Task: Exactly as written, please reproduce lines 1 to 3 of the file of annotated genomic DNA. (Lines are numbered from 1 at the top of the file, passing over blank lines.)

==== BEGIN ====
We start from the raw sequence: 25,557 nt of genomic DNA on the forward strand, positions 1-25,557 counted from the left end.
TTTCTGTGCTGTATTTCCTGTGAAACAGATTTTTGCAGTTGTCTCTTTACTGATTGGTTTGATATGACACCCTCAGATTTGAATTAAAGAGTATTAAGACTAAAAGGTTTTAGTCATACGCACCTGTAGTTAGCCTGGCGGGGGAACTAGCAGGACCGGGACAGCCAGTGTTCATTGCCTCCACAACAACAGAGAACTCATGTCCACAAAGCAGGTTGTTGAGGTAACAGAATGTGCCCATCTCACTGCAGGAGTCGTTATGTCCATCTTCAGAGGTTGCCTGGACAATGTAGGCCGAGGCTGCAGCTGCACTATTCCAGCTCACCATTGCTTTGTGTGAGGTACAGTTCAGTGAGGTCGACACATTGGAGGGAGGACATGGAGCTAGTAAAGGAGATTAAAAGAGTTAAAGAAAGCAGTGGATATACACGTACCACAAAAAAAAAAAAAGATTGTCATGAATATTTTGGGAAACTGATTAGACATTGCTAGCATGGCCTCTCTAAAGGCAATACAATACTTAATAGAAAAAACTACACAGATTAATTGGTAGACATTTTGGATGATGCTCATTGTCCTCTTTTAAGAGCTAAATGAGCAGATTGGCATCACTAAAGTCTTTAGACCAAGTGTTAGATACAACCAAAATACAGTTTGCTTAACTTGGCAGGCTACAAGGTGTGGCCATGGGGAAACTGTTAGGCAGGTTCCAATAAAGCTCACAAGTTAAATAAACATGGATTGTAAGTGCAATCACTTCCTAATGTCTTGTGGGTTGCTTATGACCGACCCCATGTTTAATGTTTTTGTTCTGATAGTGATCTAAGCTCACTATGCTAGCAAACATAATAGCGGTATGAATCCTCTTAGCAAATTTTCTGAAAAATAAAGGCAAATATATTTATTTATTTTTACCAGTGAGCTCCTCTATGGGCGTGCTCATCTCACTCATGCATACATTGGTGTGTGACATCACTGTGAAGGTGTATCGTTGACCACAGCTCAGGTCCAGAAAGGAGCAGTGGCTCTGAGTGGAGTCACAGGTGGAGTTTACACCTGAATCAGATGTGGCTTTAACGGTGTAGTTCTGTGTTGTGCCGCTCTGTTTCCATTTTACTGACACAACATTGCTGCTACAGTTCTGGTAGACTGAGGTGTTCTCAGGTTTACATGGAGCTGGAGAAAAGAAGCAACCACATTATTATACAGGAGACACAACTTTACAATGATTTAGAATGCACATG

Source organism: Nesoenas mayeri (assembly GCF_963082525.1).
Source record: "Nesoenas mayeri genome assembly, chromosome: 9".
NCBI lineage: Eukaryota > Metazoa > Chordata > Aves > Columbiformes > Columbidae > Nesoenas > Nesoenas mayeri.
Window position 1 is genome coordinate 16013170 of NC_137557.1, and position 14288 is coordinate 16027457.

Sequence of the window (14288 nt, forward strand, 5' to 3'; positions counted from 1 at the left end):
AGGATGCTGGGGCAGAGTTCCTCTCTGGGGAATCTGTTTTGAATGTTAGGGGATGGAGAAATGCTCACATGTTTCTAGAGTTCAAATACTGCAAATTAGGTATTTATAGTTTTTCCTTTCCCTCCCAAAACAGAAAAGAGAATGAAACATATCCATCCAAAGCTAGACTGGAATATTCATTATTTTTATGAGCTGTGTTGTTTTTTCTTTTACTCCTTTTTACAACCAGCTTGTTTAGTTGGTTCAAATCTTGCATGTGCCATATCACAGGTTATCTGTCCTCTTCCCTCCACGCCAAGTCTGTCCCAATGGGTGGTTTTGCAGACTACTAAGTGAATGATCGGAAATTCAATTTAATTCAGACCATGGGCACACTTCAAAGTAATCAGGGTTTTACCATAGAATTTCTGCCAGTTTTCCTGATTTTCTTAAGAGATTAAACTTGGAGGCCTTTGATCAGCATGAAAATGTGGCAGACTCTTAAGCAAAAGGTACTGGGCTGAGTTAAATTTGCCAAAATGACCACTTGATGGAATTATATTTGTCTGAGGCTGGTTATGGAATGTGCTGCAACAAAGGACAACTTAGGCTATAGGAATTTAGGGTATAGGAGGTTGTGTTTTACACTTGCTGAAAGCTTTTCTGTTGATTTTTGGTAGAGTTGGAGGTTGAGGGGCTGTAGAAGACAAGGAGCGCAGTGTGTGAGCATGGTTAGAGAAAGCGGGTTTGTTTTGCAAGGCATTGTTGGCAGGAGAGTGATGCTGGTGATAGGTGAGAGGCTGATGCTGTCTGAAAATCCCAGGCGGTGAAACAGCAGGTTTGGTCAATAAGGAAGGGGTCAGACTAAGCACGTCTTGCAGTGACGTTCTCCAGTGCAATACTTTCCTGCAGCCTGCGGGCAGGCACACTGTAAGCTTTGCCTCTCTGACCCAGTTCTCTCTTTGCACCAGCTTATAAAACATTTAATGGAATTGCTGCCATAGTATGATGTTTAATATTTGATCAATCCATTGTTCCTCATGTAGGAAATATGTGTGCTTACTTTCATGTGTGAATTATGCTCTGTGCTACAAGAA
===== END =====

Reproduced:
We start from the raw sequence: 25,557 nt of genomic DNA on the forward strand, positions 1-25,557 counted from the left end.
TTTCTGTGCTGTATTTCCTGTGAAACAGATTTTTGCAGTTGTCTCTTTACTGATTGGTTTGATATGACACCCTCAGATTTGAATTAAAGAGTATTAAGACTAAAAGGTTTTAGTCATACGCACCTGTAGTTAGCCTGGCGGGGGAACTAGCAGGACCGGGACAGCCAGTGTTCATTGCCTCCACAACAACAGAGAACTCATGTCCACAAAGCAGGTTGTTGAGGTAACAGAATGTGCCCATCTCACTGCAGGAGTCGTTATGTCCATCTTCAGAGGTTGCCTGGACAATGTAGGCCGAGGCTGCAGCTGCACTATTCCAGCTCACCATTGCTTTGTGTGAGGTACAGTTCAGTGAGGTCGACACATTGGAGGGAGGACATGGAGCTAGTAAAGGAGATTAAAAGAGTTAAAGAAAGCAGTGGATATACACGTACCACAAAAAAAAAAAAAGATTGTCATGAATATTTTGGGAAACTGATTAGACATTGCTAGCATGGCCTCTCTAAAGGCAATACAATACTTAATAGAAAAAACTACACAGATTAATTGGTAGACATTTTGGATGATGCTCATTGTCCTCTTTTAAGAGCTAAATGAGCAGATTGGCATCACTAAAGTCTTTAGACCAAGTGTTAGATACAACCAAAATACAGTTTGCTTAACTTGGCAGGCTACAAGGTGTGGCCATGGGGAAACTGTTAGGCAGGTTCCAATAAAGCTCACAAGTTAAATAAACATGGATTGTAAGTGCAATCACTTCCTAATGTCTTGTGGGTTGCTTATGACCGACCCCATGTTTAATGTTTTTGTTCTGATAGTGATCTAAGCTCACTATGCTAGCAAACATAATAGCGGTATGAATCCTCTTAGCAAATTTTCTGAAAAATAAAGGCAAATATATTTATTTATTTTTACCAGTGAGCTCCTCTATGGGCGTGCTCATCTCACTCATGCATACATTGGTGTGTGACATCACTGTGAAGGTGTATCGTTGACCACAGCTCAGGTCCAGAAAGGAGCAGTGGCTCTGAGTGGAGTCACAGGTGGAGTTTACACCTGAATCAGATGTGGCTTTAACGGTGTAGTTCTGTGTTGTGCCGCTCTGTTTCCATTTTACTGACACAACATTGCTGCTACAGTTCTGGTAGACTGAGGTGTTCTCAGGTTTACATGGAGCTGGAGAAAAGAAGCAACCACATTATTATACAGGAGACACAACTTTACAATGATTTAGAATGCACATG

Source organism: Nesoenas mayeri (assembly GCF_963082525.1).